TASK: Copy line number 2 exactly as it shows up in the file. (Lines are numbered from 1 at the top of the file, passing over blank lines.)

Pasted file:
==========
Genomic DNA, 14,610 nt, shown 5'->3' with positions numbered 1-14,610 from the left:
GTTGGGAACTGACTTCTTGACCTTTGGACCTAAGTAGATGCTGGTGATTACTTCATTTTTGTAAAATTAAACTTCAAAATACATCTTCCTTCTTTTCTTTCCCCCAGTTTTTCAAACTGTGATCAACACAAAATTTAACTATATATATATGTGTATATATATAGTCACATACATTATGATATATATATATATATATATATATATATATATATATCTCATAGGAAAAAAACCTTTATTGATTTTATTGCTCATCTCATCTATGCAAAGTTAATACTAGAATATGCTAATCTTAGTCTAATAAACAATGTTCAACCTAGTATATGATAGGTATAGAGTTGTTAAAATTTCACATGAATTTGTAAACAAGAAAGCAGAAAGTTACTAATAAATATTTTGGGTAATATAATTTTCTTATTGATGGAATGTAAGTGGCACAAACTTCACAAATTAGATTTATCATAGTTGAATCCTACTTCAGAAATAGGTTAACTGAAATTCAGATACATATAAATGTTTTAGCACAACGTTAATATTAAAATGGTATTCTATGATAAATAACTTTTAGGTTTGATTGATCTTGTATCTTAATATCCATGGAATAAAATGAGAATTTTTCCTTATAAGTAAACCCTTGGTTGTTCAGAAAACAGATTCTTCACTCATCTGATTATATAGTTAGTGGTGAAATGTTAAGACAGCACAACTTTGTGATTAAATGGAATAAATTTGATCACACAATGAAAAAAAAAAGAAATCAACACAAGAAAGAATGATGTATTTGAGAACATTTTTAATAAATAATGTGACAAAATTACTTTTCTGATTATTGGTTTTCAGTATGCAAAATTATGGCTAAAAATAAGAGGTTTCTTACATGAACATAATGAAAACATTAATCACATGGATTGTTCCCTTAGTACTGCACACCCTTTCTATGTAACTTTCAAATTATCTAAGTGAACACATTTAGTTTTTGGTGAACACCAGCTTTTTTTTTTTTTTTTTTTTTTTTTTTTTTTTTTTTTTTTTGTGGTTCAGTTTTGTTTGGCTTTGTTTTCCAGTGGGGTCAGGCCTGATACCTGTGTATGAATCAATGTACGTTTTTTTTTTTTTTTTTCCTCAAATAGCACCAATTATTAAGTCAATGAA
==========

GTTGGGAACTGACTTCTTGACCTTTGGACCTAAGTAGATGCTGGTGATTACTTCATTTTTGTAAAATTAAACTTCAAAATACATCTTCCTTCTTTTCTTTCCCCCAGTTTTTCAAACTGTGATCAACACAAAATTTAACTATATATATATGTGTATATATATAGTCACATACATTATGATATATATATATATATATATATATATATATATATATCTCATAGGAAAAAAACCTTTATTGATTTTATTGCTCATCTCATCTATGCAAAGTTAATACTAGAATATGCTAATCTTAGTCTAATAAACAATGTTCAACCTAGTATATGATAGGTATAGAGTTGTTAAAATTTCACATGAATTTGTAAACAAGAAAGCAGAAAGTTACTAATAAATATTTTGGGTAATATAATTTTCTTATTGATGGAATGTAAGTGGCACAAACTTCACAAATTAGATTTATCATAGTTGAATCCTACTTCAGAAATAGGTTAACTGAAATTCAGATACATATAAATGTTTTAGCACAACGTTAATATTAAAATGGTATTCTATGATAAATAACTTTTAGGTTTGATTGATCTTGTATCTTAATATCCATGGAATAAAATGAGAATTTTTCCTTATAAGTAAACCCTTGGTTGTTCAGAAAACAGATTCTTCACTCATCTGATTATATAGTTAGTGGTGAAATGTTAAGACAGCACAACTTTGTGATTAAATGGAATAAATTTGATCACACAATGAAAAAAAAAAGAAATCAACACAAGAAAGAATGATGTATTTGAGAACATTTTTAATAAATAATGTGACAAAATTACTTTTCTGATTATTGGTTTTCAGTATGCAAAATTATGGCTAAAAATAAGAGGTTTCTTACATGAACATAATGAAAACATTAATCACATGGATTGTTCCCTTAGTACTGCACACCCTTTCTATGTAACTTTCAAATTATCTAAGTGAACACATTTAGTTTTTGGTGAACACCAGCTTTTTTTTTTTTTTTTTTTTTTTTTTTTTTTTTTTTTTTTTGTGGTTCAGTTTTGTTTGGCTTTGTTTTCCAGTGGGGTCAGGCCTGATACCTGTGTATGAATCAATGTACGTTTTTTTTTTTTTTTTTCCTCAAATAGCACCAATTATTAAGTCAATGAA